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A couple on a holiday in the Caribbean decide to spend the day on a scuba diving trip. But was it the wrong decision? When a mis-count happens on the boat, Susan and Daniel are left behind in the middle of the ocean, the boat long gone. With all their hopes set on the boat coming back to rescue them, they try to keep themselves safe, especially when sharks start to appear. Written by
The entire movie cost less than half of the cost of a typical Hollywood movie's sound effects budget. See more »
Susan and Daniel's snorkels change from the left side to the right side of their heads and back several times (divers always wear them on the left). See more »
[on his cellphone]
Hey Don. It's Daniel. Listen, don't put the boiler in until I get back. The framing inspection isn't for a couple of weeks, so we've got plenty of time. And I'll check in with you guys in a couple of days, OK? Take care. Bye.
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As the credits roll, a fisherman guts a dead shark. As he sorts through the contents of its stomach, he finds Susan and Daniel's yellow camera. See more »
Only thing it has in common with a certain shark movie is the color of the water
Open Water has gotten a bum-rep with horror fans because either they were expecting a Jaws-esque type film or they wanted it to be something it never set itself out to be. This is a very crafty thriller combined of evocative shots of water, intensity coming from every conceivable angle, and two innocent characters we can't help but feel sympathetic for. This has all the key ingredients for a film like this, but still, some inevitable problems come into play.
The story is loosely based off of a true story that happened in 1998 where an American couple named Tom and Eileen Lonergan went out on a scuba-diving trip and were accidentally abandoned at sea. They were never found, but a diver's slate and their scuba gear was later recovered. To this day we don't know what happened, but we can assume they drowned or something of that nature.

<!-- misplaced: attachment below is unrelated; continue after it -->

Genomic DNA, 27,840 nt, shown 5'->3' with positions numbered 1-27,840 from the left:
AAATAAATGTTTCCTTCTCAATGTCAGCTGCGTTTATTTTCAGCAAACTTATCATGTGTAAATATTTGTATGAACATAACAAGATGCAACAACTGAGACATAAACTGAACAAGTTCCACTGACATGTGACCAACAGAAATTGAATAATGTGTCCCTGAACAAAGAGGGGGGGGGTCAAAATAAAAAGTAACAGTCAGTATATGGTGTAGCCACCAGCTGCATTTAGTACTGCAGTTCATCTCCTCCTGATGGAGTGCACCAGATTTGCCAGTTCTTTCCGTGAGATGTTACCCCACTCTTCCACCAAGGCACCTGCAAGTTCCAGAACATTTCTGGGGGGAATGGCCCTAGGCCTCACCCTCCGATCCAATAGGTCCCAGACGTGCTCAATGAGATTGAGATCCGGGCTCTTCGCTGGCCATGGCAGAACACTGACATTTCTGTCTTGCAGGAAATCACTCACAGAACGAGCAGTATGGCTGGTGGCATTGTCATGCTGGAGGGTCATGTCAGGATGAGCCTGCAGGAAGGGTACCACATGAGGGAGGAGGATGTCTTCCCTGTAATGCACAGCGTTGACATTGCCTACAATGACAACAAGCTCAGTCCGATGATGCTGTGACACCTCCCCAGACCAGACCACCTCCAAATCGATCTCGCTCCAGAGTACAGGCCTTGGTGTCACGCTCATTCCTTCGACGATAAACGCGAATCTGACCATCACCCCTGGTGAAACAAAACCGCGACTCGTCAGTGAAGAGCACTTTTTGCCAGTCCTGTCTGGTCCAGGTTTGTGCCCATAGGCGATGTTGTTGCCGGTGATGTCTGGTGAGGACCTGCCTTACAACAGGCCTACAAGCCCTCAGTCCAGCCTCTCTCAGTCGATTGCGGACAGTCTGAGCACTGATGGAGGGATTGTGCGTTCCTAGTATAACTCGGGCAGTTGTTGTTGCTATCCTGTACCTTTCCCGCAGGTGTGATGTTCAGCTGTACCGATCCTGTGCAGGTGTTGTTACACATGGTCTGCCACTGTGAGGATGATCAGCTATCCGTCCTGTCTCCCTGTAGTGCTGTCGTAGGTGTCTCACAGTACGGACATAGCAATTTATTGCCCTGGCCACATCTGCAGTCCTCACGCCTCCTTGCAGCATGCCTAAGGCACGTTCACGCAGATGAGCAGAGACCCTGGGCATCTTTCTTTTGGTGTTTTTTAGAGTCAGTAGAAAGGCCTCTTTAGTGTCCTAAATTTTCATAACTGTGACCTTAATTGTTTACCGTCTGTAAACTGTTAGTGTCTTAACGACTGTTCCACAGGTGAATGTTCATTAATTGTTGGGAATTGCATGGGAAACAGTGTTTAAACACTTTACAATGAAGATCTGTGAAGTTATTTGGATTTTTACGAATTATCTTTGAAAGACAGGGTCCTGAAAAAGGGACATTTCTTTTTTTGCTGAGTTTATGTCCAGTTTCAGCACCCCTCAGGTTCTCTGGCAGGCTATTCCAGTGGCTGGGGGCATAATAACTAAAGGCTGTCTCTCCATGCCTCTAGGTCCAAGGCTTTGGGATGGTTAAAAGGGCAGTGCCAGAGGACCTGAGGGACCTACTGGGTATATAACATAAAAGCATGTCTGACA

The characters are Susan and Daniel (Ryan and Travis), an couple who is frustrated with their hectic lives that makes it so they can not spend quality time together. They plan a scuba diving trip, and take the vacation as a means of relaxation. While diving one day, the boat leaves due to a failed head-count. Susan and Daniel are now trapped in the middle of the ocean, with no land in sight and an occasional boat just to tease them.
In terms of the premise, it's simple and effective. But what really works is the screenplay. When movie characters are frustrated, what do they usually do? Curse, right? Same goes for some real-life people too. It's become a common standard to we swear when agitated or pushed to our personal limit. The film manages to capture the fear and helplessness in Susan and Daniel's eyes without having them utter any obscenities in a redundant and uncontrollable manner.
Even with its low budget, Open Water manages to pull through effectively proving that independent films are like the quiet kid in school who never fights. He packs more of a punch when brought into the spotlight, and that's how a lot of independent films are today. Just by watching the first few minutes of Open Water, you can tell immediately that the film isn't of a Hollywood breed and simply works off of what it has.
Inevitably, some problems come into play, like I mentioned before. For one, the setting is blunt and realistic, but droning after a while. With claustrophobic movies, especially like this one, you need to rely on the screenplay to prevent the setting from growing old too fast. That is one of the greatest challenges in claustrophobic films; making due with what you have.
In Adam Green's Frozen, about three teenagers trapped on top of a ski-lift in the dead of winter, what kept the movie going was its setting, its characters, and the dialog they recited. It was believable and fearful. The dialog here is composed of arguments and random topics. We don't learn too much more about the characters other than they're stressed and they're in desperate need of a vacation.
What keeps the setting from getting old, up until the final twenty minutes of the film, are its uses of several different and effective shots. Different camera angles are used, plenty of variety to prevent repetition, and even some excellent underwater cinematography when the characters take their first dive below surface. I even appreciated some shots where the camera would bob up and down for a few seconds before dipping underwater.
Open Water is nice and concise at only a seventy-nine minute run time. Anymore, and this would likely breed a not-so-nice-rating. This isn't the best out of all the claustrophobic horror films, but it's definitely one of the most eerie. One chilling line that stayed with me was when Daniel screams out of anger that "we paid to do this." It's true. They had to pay to get left out in the middle of shark-infested water, dehydrated, starving, and alone. Almost sounds like the complaint of a smoker lying on a hospital bed.
Starring: Blanchard Ryan and Daniel Travis. Directed by: Chris Kentis.
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